Optimistic I know – but you have to start sometime! It’s difficult to escape the “Groundhog Day” vignette or cameo being played out. It seems our whole lives are lived under an often-confused web of guidance, restrictions, and rules. Most of us had plans for this year that didn’t involve masks, hand gel, social distancing, and limiting contact with children, families, and friends. 

Each year we decide to boldly go where we have never gone before… except for the first few days or weeks of last year. You know you’re in trouble when your wife and children can repeat your New Year resolutions in joyful chorus. Whatever the goal, the murk and mist of pandemic related uncertainty can dampen our positivity and absorb much of our energy. So much is focused on what we can’t do. But there is much we can do; we have a choice.  

I recall when we had promised our kids a beach picnic and the Scottish summer weather showed up. So, we stayed home, built a beach hut with bedsheets and furniture, laid our picnic out on the living room floor and had the adventure anyway. We can still choose not to let circumstances dampen our enthusiasm and dictate our outcomes. We can always try to find ways to keep the adventure alive.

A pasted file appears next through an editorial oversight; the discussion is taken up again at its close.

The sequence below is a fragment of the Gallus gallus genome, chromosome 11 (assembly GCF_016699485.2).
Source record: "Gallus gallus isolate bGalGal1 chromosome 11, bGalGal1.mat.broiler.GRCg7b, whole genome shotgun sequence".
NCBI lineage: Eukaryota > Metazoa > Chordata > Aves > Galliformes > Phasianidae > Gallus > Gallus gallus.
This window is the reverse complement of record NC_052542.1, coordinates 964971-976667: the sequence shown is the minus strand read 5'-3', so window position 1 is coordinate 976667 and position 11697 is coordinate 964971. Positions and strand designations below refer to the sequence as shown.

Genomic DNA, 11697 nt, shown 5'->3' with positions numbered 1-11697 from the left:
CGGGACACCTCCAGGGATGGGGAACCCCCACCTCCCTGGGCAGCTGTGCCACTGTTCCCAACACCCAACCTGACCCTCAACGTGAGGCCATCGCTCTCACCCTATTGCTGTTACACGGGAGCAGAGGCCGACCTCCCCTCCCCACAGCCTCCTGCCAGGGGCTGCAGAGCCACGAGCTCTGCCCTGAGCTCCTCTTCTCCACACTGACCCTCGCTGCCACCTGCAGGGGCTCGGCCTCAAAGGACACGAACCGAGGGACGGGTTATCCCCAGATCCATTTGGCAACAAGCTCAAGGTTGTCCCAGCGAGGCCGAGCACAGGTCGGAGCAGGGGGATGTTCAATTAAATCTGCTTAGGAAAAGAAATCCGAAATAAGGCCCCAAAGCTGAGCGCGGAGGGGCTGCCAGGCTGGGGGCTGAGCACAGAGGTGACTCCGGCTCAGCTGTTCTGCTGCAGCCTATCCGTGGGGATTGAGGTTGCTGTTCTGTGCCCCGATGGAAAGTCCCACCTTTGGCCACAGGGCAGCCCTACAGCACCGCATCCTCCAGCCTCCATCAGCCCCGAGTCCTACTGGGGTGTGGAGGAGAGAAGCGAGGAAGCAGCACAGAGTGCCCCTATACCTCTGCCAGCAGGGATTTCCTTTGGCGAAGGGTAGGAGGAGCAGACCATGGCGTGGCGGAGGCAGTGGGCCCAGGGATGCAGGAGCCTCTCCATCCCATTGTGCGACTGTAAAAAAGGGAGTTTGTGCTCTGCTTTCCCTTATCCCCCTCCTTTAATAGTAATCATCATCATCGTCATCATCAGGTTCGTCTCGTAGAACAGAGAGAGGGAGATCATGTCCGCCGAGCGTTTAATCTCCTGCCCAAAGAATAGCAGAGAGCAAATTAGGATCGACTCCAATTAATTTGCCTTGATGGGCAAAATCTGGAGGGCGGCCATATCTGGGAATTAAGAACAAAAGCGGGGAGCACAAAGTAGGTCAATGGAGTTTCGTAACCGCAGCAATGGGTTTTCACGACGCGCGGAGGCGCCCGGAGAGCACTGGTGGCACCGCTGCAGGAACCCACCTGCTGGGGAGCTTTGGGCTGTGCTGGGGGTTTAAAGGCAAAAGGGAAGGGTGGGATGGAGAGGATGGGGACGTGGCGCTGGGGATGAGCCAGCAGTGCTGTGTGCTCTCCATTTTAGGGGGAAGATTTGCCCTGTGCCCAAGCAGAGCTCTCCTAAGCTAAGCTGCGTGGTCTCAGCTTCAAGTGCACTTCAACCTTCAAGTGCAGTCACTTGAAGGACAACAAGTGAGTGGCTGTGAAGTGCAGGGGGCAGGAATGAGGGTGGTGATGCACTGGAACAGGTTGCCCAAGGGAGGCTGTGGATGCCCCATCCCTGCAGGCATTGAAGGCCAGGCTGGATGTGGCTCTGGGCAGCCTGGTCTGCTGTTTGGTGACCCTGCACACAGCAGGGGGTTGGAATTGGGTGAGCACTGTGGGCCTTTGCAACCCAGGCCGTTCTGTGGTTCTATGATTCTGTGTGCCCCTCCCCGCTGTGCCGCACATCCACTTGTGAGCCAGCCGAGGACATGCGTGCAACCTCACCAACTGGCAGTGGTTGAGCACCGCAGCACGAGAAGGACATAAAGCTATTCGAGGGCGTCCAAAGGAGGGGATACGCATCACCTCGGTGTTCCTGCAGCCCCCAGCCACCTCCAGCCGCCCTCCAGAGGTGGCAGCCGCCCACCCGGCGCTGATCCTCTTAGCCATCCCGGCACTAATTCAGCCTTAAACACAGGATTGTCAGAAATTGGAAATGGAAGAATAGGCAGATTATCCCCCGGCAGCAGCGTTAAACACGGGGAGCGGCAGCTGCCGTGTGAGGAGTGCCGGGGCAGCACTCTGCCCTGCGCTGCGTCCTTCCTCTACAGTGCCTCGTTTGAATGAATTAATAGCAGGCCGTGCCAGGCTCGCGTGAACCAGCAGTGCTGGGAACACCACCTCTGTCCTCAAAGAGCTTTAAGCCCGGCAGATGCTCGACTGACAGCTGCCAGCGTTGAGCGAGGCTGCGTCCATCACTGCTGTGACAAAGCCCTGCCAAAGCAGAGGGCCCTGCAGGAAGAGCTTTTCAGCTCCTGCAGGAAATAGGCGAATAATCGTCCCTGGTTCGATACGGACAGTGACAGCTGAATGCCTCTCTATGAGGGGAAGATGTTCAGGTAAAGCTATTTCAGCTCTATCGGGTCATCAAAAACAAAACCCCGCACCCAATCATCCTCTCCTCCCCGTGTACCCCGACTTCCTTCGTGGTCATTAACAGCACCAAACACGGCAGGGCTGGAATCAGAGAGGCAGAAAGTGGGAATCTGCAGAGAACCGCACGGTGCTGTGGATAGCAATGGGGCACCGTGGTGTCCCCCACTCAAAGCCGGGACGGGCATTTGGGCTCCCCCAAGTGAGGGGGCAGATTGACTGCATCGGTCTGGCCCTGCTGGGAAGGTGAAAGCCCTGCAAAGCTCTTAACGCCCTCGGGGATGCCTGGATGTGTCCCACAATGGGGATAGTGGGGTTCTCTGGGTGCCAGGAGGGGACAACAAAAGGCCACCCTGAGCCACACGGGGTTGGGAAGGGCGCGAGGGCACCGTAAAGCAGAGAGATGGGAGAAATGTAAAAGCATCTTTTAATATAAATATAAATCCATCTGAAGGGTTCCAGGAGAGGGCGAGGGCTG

I’ve been a bit more reflective over the Christmas break and considered what holds me back from enjoying a “breakthrough year”. Here’s some gleanings I found in a Harvard Business managers article by Neil Pasricha... We may not all have ‘manager’ in our job title, but we manage families, household duties, finances, relationships, and our time. I have to admit to being better at some than others, and that’s my challenge for 2022.  

Can I get a good strong start each day and become a master at managing my time? Can I finally escape the label of “could do better” when it comes to prioritising by doing the important things first, rather than get distracted by the assumed urgency of the buzz, ding or chime of emails, calls, texts, WhatsApp, whatever?  Well I’m going to give it a try. Here’s a portion of the article, it seems too simple until you really think it through: 

“How can you inject some optimism into your day? This two-minute exercise can help. Each morning, finish the following three sentences (either on paper, out loud, or even in your head) before you turn on your computer or start your commute: 

Today, I will focus on _____. 

Today, I am grateful for _____. 

Today, I will let go of _____. 

Ultimately, we’re only awake for an average of 1,000 minutes each day. If we can invest just two of them to prime our brains for positivity, then we’ll be helping ensure the quality of other 998 minutes.” 

This Two-Minute Morning Practice Will Make Your Day Better,” by Neil Pasricha 

*Good preparation and a strong start are important. As Abraham Lincoln said, “Give me six hours to chop down a tree and I will spend the first four sharpening the axe”. Off to put the kettle on!